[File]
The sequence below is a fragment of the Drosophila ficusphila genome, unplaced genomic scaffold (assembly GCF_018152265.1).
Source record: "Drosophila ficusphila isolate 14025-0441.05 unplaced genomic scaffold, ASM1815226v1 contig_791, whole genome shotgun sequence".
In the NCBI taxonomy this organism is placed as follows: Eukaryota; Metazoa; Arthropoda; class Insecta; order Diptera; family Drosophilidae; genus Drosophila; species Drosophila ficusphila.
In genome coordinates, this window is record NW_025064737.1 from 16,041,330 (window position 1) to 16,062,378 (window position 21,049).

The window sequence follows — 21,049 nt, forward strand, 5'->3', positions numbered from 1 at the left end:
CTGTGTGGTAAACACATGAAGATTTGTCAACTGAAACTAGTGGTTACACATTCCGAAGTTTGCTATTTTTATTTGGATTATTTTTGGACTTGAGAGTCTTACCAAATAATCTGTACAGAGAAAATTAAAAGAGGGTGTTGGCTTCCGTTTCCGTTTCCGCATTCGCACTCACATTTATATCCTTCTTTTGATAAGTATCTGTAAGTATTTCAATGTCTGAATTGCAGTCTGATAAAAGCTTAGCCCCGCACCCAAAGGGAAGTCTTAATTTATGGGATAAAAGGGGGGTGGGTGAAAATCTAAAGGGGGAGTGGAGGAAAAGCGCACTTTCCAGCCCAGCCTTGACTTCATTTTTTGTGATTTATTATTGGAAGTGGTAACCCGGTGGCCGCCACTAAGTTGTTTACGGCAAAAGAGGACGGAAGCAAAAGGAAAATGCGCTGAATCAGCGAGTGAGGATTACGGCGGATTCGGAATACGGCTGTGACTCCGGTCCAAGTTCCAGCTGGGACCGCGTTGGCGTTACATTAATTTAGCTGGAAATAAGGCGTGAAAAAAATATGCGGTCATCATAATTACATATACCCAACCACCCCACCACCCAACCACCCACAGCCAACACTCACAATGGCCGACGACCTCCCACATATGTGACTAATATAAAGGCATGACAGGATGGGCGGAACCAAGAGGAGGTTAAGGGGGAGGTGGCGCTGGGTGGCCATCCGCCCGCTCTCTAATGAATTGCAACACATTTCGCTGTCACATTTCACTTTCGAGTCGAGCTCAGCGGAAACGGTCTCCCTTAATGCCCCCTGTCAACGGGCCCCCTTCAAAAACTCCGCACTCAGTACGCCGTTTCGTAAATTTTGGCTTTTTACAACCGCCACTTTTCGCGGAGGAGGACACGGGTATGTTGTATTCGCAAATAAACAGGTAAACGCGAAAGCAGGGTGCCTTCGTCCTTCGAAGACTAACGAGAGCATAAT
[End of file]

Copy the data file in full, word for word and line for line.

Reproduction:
The sequence below is a fragment of the Drosophila ficusphila genome, unplaced genomic scaffold (assembly GCF_018152265.1).
Source record: "Drosophila ficusphila isolate 14025-0441.05 unplaced genomic scaffold, ASM1815226v1 contig_791, whole genome shotgun sequence".
In the NCBI taxonomy this organism is placed as follows: Eukaryota; Metazoa; Arthropoda; class Insecta; order Diptera; family Drosophilidae; genus Drosophila; species Drosophila ficusphila.
In genome coordinates, this window is record NW_025064737.1 from 16,041,330 (window position 1) to 16,062,378 (window position 21,049).

The window sequence follows — 21,049 nt, forward strand, 5'->3', positions numbered from 1 at the left end:
CTGTGTGGTAAACACATGAAGATTTGTCAACTGAAACTAGTGGTTACACATTCCGAAGTTTGCTATTTTTATTTGGATTATTTTTGGACTTGAGAGTCTTACCAAATAATCTGTACAGAGAAAATTAAAAGAGGGTGTTGGCTTCCGTTTCCGTTTCCGCATTCGCACTCACATTTATATCCTTCTTTTGATAAGTATCTGTAAGTATTTCAATGTCTGAATTGCAGTCTGATAAAAGCTTAGCCCCGCACCCAAAGGGAAGTCTTAATTTATGGGATAAAAGGGGGGTGGGTGAAAATCTAAAGGGGGAGTGGAGGAAAAGCGCACTTTCCAGCCCAGCCTTGACTTCATTTTTTGTGATTTATTATTGGAAGTGGTAACCCGGTGGCCGCCACTAAGTTGTTTACGGCAAAAGAGGACGGAAGCAAAAGGAAAATGCGCTGAATCAGCGAGTGAGGATTACGGCGGATTCGGAATACGGCTGTGACTCCGGTCCAAGTTCCAGCTGGGACCGCGTTGGCGTTACATTAATTTAGCTGGAAATAAGGCGTGAAAAAAATATGCGGTCATCATAATTACATATACCCAACCACCCCACCACCCAACCACCCACAGCCAACACTCACAATGGCCGACGACCTCCCACATATGTGACTAATATAAAGGCATGACAGGATGGGCGGAACCAAGAGGAGGTTAAGGGGGAGGTGGCGCTGGGTGGCCATCCGCCCGCTCTCTAATGAATTGCAACACATTTCGCTGTCACATTTCACTTTCGAGTCGAGCTCAGCGGAAACGGTCTCCCTTAATGCCCCCTGTCAACGGGCCCCCTTCAAAAACTCCGCACTCAGTACGCCGTTTCGTAAATTTTGGCTTTTTACAACCGCCACTTTTCGCGGAGGAGGACACGGGTATGTTGTATTCGCAAATAAACAGGTAAACGCGAAAGCAGGGTGCCTTCGTCCTTCGAAGACTAACGAGAGCATAAT